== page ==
To reiterate: the Obama Administration vigorously defended the introduction of this authoritarian practice into every place of incarceration in the United States. The fact that this draconian stricture will fall most heavily on African-Americans cut no ice with the historic, epoch-shaking first minority president in American history. (But why should it? By almost every measure -- employment, housing, wealth, poverty programs, community support, voting rights, civil rights, etc. -- African-Americans have been sent reeling backwards by the policies of the Obama Administration.)

Obama has adamantly refused to prosecute clear, credible and copious allegations of war crimes by his predecessor. He is now applying acknowledged torture techniques to the general American population. And as William Blum reminds us in his latest "Anti-Empire Report," Obama is still carrying out torture on a massive, systematic scale in the gulag he commands -- despite the pervasive progressive myth that he has formally ended "torture" in the American system. Blum:

...the executive order concerning torture, issued January 22, 2009 — "Executive Order 13491 — Ensuring Lawful Interrogations" — leaves loopholes, such as being applicable only "in any armed conflict". Thus, torture by Americans outside environments of "armed conflict", which is where much torture in the world happens anyway, is not prohibited. And what about torture in a "counter-terrorism" environment?

One of Mr. Obama's orders required the CIA to use only the interrogation methods outlined in a revised Army Field Manual. However, using the Army Field Manual as a guide to prisoner treatment and interrogation still allows solitary confinement, perceptual or sensory deprivation, sleep deprivation, the induction of fear and hopelessness, mind-altering drugs, environmental manipulation such as temperature and perhaps noise, and possibly stress positions and sensory overload. ...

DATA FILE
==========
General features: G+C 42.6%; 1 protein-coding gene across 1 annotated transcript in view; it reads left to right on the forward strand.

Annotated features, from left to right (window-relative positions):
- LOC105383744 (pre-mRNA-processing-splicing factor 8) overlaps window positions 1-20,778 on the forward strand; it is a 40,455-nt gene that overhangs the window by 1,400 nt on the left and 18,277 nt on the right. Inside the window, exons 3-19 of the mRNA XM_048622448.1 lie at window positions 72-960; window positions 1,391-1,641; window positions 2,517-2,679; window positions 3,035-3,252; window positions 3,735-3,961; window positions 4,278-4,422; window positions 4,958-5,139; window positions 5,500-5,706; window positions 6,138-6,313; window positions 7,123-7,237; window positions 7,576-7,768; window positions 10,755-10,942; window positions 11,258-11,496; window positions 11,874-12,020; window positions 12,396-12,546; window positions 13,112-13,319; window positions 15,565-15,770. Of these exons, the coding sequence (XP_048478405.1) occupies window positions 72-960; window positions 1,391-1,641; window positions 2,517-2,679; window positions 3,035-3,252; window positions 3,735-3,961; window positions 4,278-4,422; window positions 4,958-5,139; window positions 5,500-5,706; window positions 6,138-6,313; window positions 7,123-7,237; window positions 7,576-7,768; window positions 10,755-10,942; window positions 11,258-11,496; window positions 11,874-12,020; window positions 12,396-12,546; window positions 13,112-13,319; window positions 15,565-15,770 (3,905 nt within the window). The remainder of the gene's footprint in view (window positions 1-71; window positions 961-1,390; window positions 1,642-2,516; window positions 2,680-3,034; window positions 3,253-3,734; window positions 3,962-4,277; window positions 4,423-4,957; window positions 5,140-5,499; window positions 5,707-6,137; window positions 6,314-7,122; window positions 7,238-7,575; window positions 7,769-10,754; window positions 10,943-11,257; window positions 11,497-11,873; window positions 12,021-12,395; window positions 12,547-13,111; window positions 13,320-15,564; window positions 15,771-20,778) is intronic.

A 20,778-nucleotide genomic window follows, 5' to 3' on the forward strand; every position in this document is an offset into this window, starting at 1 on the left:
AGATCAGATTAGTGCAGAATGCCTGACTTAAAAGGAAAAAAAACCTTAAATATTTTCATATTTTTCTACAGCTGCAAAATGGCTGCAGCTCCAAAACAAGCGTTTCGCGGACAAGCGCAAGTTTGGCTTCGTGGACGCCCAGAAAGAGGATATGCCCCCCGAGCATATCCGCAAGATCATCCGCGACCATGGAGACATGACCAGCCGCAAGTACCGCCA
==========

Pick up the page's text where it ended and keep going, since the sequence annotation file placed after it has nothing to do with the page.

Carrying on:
Just as no one in the Bush and Obama administrations has been punished in any way for war crimes in Iraq, Afghanistan and the other countries they waged illegal war against, no one has been punished for torture. And, it could be added, no American bankster has been punished for their indispensable role in the world-wide financial torture. What a marvelously forgiving land is America. This, however, does not apply to Julian Assange and Bradley Manning. ...

I'd like at this point to remind my dear readers of the words of the "Convention Against Torture and Other Cruel, Inhuman or Degrading Treatment or Punishment", which was drafted by the United Nations in 1984, came into force in 1987, and ratified by the United States in 1994. Article 2, section 2 of the Convention states: "No exceptional circumstances whatsoever, whether a state of war or a threat of war, internal political instability or any other public emergency, may be invoked as a justification of torture."

Such marvelously clear, unequivocal, and principled language, to set a single standard for a world that makes it increasingly difficult for one to feel proud of humanity. We cannot slide back.